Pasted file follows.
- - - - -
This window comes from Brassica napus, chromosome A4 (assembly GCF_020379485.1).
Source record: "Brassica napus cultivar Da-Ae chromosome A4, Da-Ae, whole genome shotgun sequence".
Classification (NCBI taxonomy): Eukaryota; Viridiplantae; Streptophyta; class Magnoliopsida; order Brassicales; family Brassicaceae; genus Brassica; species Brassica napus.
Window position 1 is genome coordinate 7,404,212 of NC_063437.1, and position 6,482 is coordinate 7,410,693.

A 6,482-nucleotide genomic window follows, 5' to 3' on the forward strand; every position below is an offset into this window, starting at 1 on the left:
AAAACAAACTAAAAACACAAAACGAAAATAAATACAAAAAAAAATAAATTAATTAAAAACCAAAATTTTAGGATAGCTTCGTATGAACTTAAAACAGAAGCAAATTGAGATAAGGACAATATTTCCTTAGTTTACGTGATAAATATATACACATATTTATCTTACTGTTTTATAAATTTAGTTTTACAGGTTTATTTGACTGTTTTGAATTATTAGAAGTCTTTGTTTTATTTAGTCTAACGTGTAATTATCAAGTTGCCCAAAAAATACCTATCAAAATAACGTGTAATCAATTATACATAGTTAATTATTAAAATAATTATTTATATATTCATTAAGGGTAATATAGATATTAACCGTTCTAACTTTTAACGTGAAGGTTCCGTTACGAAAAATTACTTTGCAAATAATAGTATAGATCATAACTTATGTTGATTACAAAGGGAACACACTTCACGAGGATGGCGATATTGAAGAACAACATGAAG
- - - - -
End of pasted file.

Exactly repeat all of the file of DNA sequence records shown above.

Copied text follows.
This window comes from Brassica napus, chromosome A4 (assembly GCF_020379485.1).
Source record: "Brassica napus cultivar Da-Ae chromosome A4, Da-Ae, whole genome shotgun sequence".
Classification (NCBI taxonomy): Eukaryota; Viridiplantae; Streptophyta; class Magnoliopsida; order Brassicales; family Brassicaceae; genus Brassica; species Brassica napus.
Window position 1 is genome coordinate 7,404,212 of NC_063437.1, and position 6,482 is coordinate 7,410,693.

A 6,482-nucleotide genomic window follows, 5' to 3' on the forward strand; every position below is an offset into this window, starting at 1 on the left:
AAAACAAACTAAAAACACAAAACGAAAATAAATACAAAAAAAAATAAATTAATTAAAAACCAAAATTTTAGGATAGCTTCGTATGAACTTAAAACAGAAGCAAATTGAGATAAGGACAATATTTCCTTAGTTTACGTGATAAATATATACACATATTTATCTTACTGTTTTATAAATTTAGTTTTACAGGTTTATTTGACTGTTTTGAATTATTAGAAGTCTTTGTTTTATTTAGTCTAACGTGTAATTATCAAGTTGCCCAAAAAATACCTATCAAAATAACGTGTAATCAATTATACATAGTTAATTATTAAAATAATTATTTATATATTCATTAAGGGTAATATAGATATTAACCGTTCTAACTTTTAACGTGAAGGTTCCGTTACGAAAAATTACTTTGCAAATAATAGTATAGATCATAACTTATGTTGATTACAAAGGGAACACACTTCACGAGGATGGCGATATTGAAGAACAACATGAAG